"Super mayor" to lead Greater Manchester
Radical new leadership model for the Northern capital is set to come into force in 2017
A directly elected super mayor is to take control of Greater Manchester by 2017.
The move to create clear and accountable leadership across the 2.7 million strong city-region is the culmination of years of wrangling that began under Labour and continued under the Conservative-led coalition.
Council leaders in Greater Manchester – a city-region of 2.7 million people – agreed to Treasury requests for them to have a super mayor in exchange for great local controls over billions of pounds of public spending in the area.
Labour’s Sir Richard Leese, leader of Manchester City Council – which covers only a sliver of the wider metropolitan region of Greater Manchester – was installed by bookmakers as early favourite for the post.
The first vote for the mayor is set for 2017, once enabling legislation for the mayor is in place.
The Greater Manchester mayor will be the UK’s second city-regional mayoralty, after that in London. There are a number of mayors for single local authorities. But only London and now Manchester have strategic mayoralties that span a number of councils.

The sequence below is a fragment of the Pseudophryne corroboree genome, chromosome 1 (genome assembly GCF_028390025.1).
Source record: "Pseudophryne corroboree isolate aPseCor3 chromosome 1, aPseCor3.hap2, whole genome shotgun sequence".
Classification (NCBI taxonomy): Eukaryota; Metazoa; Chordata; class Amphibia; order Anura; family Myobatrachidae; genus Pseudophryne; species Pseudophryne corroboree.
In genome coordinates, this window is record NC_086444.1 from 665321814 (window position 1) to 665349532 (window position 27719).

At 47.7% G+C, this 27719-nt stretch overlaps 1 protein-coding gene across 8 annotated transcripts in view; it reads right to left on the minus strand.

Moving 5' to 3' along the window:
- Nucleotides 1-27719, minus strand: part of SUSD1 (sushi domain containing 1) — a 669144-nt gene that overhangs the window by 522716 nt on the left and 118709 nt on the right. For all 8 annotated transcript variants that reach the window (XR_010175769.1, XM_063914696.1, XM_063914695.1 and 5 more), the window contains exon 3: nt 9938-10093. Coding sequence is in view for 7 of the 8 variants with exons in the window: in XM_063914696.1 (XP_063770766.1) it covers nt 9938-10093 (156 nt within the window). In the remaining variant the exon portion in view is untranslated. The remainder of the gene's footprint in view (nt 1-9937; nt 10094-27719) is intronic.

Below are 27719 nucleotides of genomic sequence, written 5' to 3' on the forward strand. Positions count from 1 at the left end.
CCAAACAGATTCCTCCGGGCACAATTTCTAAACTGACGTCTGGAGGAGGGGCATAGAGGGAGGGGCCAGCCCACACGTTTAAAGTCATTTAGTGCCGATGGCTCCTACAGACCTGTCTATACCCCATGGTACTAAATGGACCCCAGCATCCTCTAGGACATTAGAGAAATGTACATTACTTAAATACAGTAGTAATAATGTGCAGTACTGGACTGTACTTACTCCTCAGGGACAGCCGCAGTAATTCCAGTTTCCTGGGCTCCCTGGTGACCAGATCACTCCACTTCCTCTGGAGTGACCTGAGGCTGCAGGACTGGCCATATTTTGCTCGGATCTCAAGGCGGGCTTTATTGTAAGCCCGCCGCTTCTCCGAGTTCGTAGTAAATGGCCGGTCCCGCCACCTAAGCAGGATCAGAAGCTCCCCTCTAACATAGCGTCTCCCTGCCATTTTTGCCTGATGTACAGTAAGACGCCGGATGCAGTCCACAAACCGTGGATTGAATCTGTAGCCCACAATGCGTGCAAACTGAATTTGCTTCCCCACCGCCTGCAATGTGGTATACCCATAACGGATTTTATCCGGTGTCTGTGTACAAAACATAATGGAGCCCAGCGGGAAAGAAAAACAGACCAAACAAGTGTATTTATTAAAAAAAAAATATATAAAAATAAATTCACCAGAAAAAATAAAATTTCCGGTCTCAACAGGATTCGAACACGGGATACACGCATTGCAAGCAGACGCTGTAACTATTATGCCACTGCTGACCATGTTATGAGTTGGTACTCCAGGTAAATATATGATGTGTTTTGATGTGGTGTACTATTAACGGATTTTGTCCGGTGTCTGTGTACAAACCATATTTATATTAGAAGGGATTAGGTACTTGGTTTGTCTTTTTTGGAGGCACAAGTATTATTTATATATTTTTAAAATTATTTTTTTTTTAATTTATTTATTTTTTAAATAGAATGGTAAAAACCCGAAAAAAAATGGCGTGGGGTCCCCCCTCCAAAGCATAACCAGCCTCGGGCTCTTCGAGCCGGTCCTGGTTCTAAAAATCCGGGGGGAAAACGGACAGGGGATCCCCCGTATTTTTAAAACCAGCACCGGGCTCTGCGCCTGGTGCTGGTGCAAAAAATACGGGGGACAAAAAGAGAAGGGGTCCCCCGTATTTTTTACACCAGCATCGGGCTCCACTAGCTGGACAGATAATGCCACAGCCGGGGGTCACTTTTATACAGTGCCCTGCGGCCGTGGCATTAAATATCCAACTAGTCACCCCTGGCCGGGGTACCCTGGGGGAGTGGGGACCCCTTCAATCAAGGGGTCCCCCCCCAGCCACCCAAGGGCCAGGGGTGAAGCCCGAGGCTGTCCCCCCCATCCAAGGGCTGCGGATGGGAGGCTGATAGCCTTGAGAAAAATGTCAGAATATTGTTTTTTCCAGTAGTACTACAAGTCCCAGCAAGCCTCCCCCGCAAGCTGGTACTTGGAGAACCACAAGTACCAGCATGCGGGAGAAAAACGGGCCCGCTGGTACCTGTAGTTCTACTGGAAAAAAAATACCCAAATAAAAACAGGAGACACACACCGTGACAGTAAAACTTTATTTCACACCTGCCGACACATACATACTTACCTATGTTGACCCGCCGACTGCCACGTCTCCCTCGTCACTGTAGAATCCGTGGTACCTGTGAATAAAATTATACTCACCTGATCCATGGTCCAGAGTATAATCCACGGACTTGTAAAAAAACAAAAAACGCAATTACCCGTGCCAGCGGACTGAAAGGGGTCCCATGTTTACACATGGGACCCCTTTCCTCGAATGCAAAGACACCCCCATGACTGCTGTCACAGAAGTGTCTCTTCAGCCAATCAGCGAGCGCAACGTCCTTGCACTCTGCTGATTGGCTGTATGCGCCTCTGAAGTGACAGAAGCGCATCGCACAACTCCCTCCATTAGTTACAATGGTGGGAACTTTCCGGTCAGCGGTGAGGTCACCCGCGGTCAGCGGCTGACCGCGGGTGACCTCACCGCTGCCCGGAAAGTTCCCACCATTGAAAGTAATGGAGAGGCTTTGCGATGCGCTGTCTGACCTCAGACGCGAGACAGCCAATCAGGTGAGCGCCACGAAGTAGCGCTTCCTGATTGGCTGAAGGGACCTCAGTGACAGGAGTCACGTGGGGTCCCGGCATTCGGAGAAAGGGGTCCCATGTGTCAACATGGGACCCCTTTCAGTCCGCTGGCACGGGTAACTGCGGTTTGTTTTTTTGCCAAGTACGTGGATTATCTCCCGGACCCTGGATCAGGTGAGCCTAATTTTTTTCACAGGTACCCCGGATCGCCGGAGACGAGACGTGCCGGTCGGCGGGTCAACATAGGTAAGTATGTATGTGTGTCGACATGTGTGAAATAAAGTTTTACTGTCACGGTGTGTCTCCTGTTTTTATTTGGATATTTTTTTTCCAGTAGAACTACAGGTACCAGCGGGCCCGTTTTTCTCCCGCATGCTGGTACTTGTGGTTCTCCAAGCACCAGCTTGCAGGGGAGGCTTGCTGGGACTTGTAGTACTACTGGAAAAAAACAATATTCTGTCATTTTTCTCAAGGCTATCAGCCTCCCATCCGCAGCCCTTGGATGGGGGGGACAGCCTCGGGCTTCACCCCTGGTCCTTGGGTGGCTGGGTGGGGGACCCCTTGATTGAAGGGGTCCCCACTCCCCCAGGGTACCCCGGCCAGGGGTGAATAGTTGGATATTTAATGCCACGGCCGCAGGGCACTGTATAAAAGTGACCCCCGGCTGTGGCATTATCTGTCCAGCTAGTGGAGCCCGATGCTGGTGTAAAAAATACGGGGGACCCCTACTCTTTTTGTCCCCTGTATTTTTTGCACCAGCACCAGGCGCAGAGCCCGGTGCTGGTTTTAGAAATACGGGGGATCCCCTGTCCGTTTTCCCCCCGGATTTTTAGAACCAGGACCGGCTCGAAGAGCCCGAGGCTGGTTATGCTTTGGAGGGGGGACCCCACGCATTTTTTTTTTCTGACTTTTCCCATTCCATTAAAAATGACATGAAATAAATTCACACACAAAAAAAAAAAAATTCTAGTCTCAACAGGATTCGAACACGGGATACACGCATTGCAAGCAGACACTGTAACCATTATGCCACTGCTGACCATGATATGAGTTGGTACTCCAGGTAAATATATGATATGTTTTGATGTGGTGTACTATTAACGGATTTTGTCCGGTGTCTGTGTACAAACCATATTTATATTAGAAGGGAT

Chancellor George Osborne said: “This is a massive moment for the north of England and our plan to build the Northern Powerhouse. After several months of private discussions with local representatives from all three parties, I have reached agreement with the civic leaders of Greater Manchester to create the first metro-wide elected mayor outside of London. This will give Mancunians a powerful voice and bring practical improvements for local people, with better transport links, an Oyster-style travelcard, and more investment in skills and the city’s economy.”
He added: “The Northern Powerhouse is becoming a reality. We plan to make major investments in northern transport and science, now we have agreement on the first metro area Mayor. This is what we’ve achieved in just a few months. Giving cities power is part of our long term economic plan to reduce the decades-old gap between north and south, London and the rest.”
Greater Manchester Combined Authority chair Lord Peter Smith assured locals: “Make no mistake, this devolution settlement is a momentous moment for Greater Manchester. It gives us greater control over own destiny in several key areas and the ability to base decisions on local priorities and needs rather than on ‘one size fits all’ diktats from Westminster. This isn’t about taking powers from individual Greater Manchester authorities. It’s about powers coming down from central government to a more localised level.”
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